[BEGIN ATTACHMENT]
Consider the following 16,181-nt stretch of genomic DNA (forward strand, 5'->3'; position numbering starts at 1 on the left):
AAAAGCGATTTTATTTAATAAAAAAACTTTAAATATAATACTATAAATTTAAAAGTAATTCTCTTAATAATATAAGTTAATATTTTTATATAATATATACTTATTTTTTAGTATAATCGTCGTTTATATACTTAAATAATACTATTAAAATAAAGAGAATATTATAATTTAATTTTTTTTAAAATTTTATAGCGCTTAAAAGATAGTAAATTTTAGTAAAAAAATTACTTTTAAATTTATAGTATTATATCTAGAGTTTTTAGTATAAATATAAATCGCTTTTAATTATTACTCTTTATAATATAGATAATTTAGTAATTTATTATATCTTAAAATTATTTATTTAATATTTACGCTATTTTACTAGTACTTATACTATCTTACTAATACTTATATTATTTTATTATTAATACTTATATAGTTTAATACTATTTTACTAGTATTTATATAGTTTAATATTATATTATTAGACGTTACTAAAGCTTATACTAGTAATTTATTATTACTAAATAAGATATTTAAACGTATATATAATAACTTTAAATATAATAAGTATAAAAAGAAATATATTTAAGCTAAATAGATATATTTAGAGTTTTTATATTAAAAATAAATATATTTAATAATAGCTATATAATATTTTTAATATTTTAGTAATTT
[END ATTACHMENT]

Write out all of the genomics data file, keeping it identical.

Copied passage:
Consider the following 16,181-nt stretch of genomic DNA (forward strand, 5'->3'; position numbering starts at 1 on the left):
AAAAGCGATTTTATTTAATAAAAAAACTTTAAATATAATACTATAAATTTAAAAGTAATTCTCTTAATAATATAAGTTAATATTTTTATATAATATATACTTATTTTTTAGTATAATCGTCGTTTATATACTTAAATAATACTATTAAAATAAAGAGAATATTATAATTTAATTTTTTTTAAAATTTTATAGCGCTTAAAAGATAGTAAATTTTAGTAAAAAAATTACTTTTAAATTTATAGTATTATATCTAGAGTTTTTAGTATAAATATAAATCGCTTTTAATTATTACTCTTTATAATATAGATAATTTAGTAATTTATTATATCTTAAAATTATTTATTTAATATTTACGCTATTTTACTAGTACTTATACTATCTTACTAATACTTATATTATTTTATTATTAATACTTATATAGTTTAATACTATTTTACTAGTATTTATATAGTTTAATATTATATTATTAGACGTTACTAAAGCTTATACTAGTAATTTATTATTACTAAATAAGATATTTAAACGTATATATAATAACTTTAAATATAATAAGTATAAAAAGAAATATATTTAAGCTAAATAGATATATTTAGAGTTTTTATATTAAAAATAAATATATTTAATAATAGCTATATAATATTTTTAATATTTTAGTAATTT